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Peoria Family Law Blog

Marital property, Social Security benefits support retirement

No one wants to just get by during retirement, but establishing a secure financial footing for the future is not always easy. Divorce in particular can complicate plans for one's later years. Making sound, informed decisions regarding the division of marital property is one way to protect that future, but it is not the only approach.

Many people in Illinois use Social Security benefits for at least some of their retirement income. These benefits are essential even to those who have spent decades carefully setting aside enough money to support themselves even without Social Security, which is true even for those who are divorced. Should someone not have any Social Security benefits of his or her own, then claiming benefits based on an ex-spouse's work history is possible.

Stay-at-home parents should secure future access to alimony

Even the best laid plans can be easily derailed by reality. For example, many Illinois couples plan for both partners to continue working after they have children. But once kids are in the picture those plans might change. It is not uncommon for one parent -- quite often the mother -- to leave the workforce and stay home with the kids. In these situations, stay-at-home parents should be vigilant about protecting their rights to alimony and marital assets after a divorce.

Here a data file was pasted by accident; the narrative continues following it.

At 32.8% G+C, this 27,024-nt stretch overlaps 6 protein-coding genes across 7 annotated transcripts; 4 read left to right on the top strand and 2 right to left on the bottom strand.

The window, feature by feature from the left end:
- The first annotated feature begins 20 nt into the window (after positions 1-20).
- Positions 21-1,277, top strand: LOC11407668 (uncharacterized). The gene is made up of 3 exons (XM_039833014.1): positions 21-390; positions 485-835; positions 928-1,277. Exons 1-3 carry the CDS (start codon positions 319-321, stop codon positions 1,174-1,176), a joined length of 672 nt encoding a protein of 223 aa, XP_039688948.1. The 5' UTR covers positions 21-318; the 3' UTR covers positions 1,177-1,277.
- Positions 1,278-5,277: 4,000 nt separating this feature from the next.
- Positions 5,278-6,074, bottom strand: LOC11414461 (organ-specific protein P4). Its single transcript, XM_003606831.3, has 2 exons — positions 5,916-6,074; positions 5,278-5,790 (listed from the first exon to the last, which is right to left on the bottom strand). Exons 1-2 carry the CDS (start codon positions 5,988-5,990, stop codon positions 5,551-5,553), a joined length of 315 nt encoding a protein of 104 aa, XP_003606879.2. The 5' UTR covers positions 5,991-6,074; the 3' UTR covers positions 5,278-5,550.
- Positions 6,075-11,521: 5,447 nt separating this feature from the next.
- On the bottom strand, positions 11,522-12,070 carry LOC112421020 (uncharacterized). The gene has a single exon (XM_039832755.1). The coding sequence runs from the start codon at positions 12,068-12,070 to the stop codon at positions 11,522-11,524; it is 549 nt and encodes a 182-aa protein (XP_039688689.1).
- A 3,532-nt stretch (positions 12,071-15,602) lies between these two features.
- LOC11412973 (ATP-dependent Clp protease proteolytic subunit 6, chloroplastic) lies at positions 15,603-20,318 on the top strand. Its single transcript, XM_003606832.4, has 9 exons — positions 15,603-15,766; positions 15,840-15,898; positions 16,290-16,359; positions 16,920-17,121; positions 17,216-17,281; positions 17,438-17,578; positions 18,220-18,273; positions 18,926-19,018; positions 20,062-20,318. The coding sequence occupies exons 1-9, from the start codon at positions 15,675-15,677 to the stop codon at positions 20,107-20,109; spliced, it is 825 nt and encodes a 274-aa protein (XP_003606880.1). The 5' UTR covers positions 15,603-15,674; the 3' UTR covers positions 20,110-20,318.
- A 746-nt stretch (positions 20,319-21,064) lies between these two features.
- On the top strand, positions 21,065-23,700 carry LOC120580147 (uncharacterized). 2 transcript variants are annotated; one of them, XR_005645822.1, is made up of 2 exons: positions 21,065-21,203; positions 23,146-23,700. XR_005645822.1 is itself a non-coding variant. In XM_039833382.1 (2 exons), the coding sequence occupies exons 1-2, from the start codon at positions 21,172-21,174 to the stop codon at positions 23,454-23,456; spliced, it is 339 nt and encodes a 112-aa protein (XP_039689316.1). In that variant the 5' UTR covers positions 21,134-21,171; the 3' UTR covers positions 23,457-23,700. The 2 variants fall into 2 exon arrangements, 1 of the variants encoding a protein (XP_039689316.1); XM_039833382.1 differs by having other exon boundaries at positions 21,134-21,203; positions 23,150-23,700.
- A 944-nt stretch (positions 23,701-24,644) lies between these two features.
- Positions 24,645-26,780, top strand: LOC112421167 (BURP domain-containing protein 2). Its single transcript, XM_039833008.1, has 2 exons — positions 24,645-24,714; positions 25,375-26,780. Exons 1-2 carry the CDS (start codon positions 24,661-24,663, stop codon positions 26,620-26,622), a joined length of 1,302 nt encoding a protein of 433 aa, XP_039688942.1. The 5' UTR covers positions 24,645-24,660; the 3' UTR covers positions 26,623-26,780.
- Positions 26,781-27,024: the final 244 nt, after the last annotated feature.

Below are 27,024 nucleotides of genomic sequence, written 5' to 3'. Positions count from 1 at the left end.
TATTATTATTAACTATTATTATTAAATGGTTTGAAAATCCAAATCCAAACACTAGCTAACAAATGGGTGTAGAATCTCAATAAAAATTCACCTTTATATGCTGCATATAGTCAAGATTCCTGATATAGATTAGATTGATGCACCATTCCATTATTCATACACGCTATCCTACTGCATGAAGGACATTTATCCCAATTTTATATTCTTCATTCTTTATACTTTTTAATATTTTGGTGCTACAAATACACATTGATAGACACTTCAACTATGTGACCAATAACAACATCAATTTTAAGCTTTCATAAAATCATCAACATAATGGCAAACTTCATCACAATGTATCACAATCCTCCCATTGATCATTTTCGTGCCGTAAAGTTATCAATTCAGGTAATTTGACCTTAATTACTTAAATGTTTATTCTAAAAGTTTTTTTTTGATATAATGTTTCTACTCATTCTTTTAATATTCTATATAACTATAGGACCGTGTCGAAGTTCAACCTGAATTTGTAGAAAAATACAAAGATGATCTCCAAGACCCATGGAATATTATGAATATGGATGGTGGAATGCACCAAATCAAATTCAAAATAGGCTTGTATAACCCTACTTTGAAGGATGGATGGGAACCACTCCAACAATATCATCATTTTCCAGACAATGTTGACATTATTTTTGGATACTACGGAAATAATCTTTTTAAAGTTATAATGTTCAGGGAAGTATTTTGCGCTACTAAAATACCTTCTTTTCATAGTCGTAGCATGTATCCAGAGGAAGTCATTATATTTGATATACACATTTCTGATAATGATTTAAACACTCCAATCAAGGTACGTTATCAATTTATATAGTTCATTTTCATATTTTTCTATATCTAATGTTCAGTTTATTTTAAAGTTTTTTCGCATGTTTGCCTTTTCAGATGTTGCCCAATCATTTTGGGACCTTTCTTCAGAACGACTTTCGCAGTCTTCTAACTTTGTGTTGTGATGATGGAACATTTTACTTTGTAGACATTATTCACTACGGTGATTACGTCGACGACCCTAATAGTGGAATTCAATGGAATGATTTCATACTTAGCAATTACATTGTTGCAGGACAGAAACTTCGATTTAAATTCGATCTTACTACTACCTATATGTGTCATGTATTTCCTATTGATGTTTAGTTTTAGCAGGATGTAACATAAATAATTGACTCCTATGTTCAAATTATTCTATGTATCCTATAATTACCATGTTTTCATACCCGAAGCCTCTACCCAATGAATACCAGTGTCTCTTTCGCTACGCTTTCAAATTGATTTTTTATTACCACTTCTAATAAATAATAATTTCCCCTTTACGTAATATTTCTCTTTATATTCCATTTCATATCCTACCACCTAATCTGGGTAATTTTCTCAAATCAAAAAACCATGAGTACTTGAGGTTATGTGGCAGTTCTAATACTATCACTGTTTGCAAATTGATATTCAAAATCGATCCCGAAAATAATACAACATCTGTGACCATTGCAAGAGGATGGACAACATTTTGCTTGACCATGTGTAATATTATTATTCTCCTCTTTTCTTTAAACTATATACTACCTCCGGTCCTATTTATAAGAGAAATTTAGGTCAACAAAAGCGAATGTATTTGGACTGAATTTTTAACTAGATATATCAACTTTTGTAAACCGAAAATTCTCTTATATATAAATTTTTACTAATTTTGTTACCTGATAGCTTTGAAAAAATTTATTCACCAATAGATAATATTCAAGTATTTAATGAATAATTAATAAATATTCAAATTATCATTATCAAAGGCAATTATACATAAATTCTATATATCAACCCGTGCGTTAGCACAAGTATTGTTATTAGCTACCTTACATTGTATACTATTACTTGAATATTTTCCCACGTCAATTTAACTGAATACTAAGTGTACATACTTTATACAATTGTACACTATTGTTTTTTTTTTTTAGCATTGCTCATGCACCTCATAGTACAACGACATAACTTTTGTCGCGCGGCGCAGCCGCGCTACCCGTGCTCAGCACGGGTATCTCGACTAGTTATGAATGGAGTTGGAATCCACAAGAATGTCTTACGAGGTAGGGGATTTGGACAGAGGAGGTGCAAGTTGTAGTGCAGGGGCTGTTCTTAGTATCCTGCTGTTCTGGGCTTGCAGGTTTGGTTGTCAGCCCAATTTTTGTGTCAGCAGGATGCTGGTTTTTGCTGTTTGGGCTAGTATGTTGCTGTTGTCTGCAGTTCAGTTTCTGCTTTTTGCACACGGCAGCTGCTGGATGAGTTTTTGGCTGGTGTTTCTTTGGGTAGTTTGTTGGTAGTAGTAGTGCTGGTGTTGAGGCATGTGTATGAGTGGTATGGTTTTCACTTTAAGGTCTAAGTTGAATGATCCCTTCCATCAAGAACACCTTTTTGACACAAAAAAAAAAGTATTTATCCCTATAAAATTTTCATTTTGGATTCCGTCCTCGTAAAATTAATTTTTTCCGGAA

No matter how personally fulfilling a parent might find being a full-time caregiver for the kids, leaving the workforce puts him or her at a significant financial disadvantage. While it might not seem like a big deal at the time, addressing that disadvantage in a postnuptial agreement can make sure it does not snowball into a serious problem during divorce. Perhaps one of the most important things to address in a postnup is that the decision to stay home was made jointly.

Your fathers' rights do not disappear during divorce

As a dad, you have a meaningful and irreplaceable relationship with your child. Divorce should not sever any aspect of that relationship. If you feel like losing your connection to your child is the inevitable result of ending your marriage, you might still be under the impression that Illinois family law treats dads more like occasional helpers than active parents. This is simply not reality for most families. If you want to be certain that your child's best interests are being met, then you should be ready to assert your fathers' rights.